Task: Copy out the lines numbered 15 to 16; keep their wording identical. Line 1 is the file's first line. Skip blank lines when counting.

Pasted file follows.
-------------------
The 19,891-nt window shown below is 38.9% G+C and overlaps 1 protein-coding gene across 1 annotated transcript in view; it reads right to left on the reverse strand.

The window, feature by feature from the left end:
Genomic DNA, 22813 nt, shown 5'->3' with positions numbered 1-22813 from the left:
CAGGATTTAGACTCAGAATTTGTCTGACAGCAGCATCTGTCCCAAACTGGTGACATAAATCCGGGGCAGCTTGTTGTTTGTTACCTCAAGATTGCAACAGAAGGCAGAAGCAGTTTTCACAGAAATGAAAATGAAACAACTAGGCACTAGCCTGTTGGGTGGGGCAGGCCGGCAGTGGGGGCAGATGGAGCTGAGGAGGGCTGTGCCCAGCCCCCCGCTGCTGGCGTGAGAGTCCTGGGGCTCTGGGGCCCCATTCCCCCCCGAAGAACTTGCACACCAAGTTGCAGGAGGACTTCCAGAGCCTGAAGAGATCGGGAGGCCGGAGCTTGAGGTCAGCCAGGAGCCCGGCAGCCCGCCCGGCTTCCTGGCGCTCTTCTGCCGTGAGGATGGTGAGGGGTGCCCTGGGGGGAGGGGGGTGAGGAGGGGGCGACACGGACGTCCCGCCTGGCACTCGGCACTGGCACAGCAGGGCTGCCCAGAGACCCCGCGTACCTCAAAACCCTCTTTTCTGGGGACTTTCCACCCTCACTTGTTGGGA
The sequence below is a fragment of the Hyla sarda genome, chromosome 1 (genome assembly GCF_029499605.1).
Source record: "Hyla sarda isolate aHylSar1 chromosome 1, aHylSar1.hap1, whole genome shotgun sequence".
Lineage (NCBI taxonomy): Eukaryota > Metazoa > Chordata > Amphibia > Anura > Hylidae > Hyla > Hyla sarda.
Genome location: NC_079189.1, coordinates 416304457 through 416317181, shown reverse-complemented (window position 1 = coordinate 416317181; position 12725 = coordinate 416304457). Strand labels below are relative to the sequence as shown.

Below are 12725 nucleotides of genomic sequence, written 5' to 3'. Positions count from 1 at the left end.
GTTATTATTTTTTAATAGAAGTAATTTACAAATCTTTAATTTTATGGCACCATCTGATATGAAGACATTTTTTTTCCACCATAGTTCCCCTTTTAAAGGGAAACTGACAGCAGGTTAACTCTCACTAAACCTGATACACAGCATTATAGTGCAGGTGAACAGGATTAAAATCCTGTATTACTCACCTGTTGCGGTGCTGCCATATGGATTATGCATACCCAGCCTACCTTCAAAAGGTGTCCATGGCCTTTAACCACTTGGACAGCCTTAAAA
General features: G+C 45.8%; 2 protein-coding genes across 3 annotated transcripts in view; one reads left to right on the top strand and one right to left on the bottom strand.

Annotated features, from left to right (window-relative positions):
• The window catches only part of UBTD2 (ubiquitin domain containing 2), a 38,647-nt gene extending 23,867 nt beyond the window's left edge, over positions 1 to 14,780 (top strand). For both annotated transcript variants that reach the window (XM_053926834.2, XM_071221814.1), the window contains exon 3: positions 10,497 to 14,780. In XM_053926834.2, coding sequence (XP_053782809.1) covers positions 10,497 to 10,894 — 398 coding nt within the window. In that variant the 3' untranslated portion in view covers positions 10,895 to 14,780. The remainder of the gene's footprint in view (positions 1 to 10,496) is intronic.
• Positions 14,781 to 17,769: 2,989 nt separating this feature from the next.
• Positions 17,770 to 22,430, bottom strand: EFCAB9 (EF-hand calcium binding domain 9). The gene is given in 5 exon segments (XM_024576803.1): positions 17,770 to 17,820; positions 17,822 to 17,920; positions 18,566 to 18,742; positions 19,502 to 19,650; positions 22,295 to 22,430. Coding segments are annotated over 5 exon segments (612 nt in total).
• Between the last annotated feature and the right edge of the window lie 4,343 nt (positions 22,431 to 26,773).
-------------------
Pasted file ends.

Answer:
• Positions 17,770 to 22,430, bottom strand: EFCAB9 (EF-hand calcium binding domain 9). The gene is given in 5 exon segments (XM_024576803.1): positions 17,770 to 17,820; positions 17,822 to 17,920; positions 18,566 to 18,742; positions 19,502 to 19,650; positions 22,295 to 22,430. Coding segments are annotated over 5 exon segments (612 nt in total).
• Between the last annotated feature and the right edge of the window lie 4,343 nt (positions 22,431 to 26,773).